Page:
Deforestation was down 37 per cent, poverty fell 4.3 per cent between 2000 and 2012
A decisive authority by local communities in forest management helps fight both deforestation and poverty, according to a recent study in Nepal.
Community forest management (CFM) was able to prevent deforestation on 1.7 hectares and lift 14 households out of poverty between 2000 and 2012 at a sub-district level, claimed Reductions in deforestation and poverty from decentralised forest management in Nepal.
The study, published on May 6 in Nature Sustainability journal, compared changes in forest cover and poverty in the Himalayan country's 18,321 registered community forests for 12 years. The primary unit of analysis was the Village Development Committees (VDC) — the administrative equivalent of a municipality. The comparison was on the basis of presence or absence of CFM arrangements.
CFM creates a win-win situation for conservation as well as human rights, according to the study: “Our results translate to a 37 per cent relative reduction in deforestation and a 4.3 per cent relative reduction in poverty that is attributable to CFM.”
The study also found a positive correlation between the area and duration over which CFM arrangements were implemented: “We find that larger CFM areas (more than 8.3 per cent of the VDC area) were significantly linked to reductions in poverty among CFM VDCs. Similarly, a longer duration of CFM arrangements (mean establishment duration of more than 3.4 years) led to significant reductions in deforestation and poverty.”
Poverty and unsustainable resource extraction
In places with high poverty alleviation rates, the difference in deforestation rate depended on CFM areas: Where the area was large, poverty alleviation did not lead to higher deforestation, the researchers claimed. People, thus, were not extracting forest resources unsustainably to improve their lot.
Most CFM areas are in VDCs with low poverty rate though, the study notes.
“We find that community forests in VDCs with higher levels of baseline poverty have a lower reduced deforestation effect compared with community forests in VDCs with lower levels of baseline poverty. These results suggest that new CFM established in poorer areas probably requires additional support to minimise socio-economic and environmental trade-offs.”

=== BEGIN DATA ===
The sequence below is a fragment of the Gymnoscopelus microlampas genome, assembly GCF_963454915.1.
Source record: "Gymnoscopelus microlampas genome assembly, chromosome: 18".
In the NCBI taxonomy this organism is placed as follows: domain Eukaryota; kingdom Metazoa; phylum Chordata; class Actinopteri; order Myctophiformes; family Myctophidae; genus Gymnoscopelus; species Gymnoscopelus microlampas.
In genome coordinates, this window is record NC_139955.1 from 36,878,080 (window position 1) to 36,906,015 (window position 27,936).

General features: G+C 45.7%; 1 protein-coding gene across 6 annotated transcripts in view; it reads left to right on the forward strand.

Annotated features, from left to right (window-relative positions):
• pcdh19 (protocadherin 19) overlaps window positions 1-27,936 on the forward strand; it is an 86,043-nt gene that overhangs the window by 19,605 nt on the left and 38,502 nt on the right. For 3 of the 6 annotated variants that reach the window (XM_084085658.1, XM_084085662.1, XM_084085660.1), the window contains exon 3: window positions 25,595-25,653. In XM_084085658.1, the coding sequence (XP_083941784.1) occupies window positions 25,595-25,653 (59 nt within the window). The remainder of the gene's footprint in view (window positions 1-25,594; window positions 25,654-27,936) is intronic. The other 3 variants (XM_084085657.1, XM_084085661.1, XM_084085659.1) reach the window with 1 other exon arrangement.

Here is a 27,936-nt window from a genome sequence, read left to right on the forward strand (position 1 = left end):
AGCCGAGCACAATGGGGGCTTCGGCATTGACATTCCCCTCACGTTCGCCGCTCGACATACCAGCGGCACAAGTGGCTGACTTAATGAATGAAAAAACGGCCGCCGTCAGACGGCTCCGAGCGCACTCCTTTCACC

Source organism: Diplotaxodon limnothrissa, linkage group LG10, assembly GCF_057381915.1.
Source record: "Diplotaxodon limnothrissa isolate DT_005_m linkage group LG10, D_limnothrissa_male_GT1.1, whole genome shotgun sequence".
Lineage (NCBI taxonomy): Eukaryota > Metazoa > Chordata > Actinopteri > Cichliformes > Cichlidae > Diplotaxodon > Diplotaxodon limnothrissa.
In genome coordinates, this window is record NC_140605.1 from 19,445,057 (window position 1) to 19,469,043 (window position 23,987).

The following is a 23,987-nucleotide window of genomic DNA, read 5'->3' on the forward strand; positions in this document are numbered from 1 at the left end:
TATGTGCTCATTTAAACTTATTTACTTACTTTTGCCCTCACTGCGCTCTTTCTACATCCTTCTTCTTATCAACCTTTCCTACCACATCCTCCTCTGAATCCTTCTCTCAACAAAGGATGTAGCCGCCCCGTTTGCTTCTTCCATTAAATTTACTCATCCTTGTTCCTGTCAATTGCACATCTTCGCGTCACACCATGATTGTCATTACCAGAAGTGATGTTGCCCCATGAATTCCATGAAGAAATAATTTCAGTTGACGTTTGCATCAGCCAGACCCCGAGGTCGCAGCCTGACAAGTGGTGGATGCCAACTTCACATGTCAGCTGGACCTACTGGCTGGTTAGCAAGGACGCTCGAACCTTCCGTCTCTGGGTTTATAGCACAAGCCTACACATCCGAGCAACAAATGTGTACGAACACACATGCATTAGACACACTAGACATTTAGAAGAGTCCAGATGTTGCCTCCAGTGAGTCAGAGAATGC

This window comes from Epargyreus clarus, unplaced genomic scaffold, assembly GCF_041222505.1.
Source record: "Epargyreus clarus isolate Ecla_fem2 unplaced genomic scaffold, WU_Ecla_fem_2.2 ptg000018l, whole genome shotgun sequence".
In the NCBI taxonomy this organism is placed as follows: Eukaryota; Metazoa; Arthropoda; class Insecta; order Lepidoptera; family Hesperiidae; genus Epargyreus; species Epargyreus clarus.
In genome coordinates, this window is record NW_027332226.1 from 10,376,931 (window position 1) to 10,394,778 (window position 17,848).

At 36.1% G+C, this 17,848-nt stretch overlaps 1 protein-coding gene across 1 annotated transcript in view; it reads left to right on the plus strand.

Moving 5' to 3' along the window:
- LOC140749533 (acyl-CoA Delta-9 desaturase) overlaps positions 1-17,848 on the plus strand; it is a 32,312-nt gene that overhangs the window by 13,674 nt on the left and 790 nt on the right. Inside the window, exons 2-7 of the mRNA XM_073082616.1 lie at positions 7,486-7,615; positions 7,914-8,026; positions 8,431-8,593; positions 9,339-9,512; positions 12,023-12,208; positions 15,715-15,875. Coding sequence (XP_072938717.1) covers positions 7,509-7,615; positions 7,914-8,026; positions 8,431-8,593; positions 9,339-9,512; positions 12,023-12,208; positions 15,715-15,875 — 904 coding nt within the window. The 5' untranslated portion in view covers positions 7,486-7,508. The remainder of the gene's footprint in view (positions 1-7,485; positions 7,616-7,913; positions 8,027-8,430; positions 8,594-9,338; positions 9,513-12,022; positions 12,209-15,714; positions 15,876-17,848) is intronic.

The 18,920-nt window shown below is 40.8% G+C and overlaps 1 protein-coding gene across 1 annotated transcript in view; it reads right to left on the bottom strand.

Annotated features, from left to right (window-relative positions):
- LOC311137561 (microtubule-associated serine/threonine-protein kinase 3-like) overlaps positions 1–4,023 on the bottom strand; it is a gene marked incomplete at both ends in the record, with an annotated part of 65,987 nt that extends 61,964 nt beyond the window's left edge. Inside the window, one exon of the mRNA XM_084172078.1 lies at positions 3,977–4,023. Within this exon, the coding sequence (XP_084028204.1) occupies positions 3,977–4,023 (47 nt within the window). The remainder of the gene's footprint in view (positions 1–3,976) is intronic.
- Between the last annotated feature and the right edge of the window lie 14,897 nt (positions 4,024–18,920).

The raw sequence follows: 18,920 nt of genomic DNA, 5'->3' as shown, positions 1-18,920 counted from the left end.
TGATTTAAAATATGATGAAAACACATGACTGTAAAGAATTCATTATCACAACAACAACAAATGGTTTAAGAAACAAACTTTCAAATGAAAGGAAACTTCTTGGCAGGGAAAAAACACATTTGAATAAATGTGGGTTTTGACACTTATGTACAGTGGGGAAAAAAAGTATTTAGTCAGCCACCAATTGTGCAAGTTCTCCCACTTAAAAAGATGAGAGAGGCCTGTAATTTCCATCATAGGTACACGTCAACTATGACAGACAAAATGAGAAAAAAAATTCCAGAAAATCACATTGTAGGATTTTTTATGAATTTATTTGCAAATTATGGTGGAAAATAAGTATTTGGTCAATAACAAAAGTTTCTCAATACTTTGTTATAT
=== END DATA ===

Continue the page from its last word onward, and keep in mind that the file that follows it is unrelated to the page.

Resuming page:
Nepal started its CFM programme in the 1970s, subsequently supporting by key legislative reforms and substantial international aid from the late ’80s to now. An estimated quarter of its forests are directly managed by more than a third of the country’s predominantly rural population.
In India, while Forest Rights Act (FRA) 2006 provides for community forest rights (CFR), implementation is poor: Only 79,058 of 1,48,388 claimed have been approved. Areas recognised are mostly miniscule compared to claims.
“CFR titles with community's right to conserve and manage forest areas is given only in a few places like Gadchiroli in Maharashtra, Mayurbhanj in Odisha and areas in Gujarat. In most of the remaining cases the CFR titles given are only for constructing roads, schools etc. If rights to manage and conserve the forest are given, then in India too we can see a situation like in Nepal,” says Tushar Dash, of Community Forest Rights-Learning and Advocacy, a pan India body of experts and activists working on FRA.
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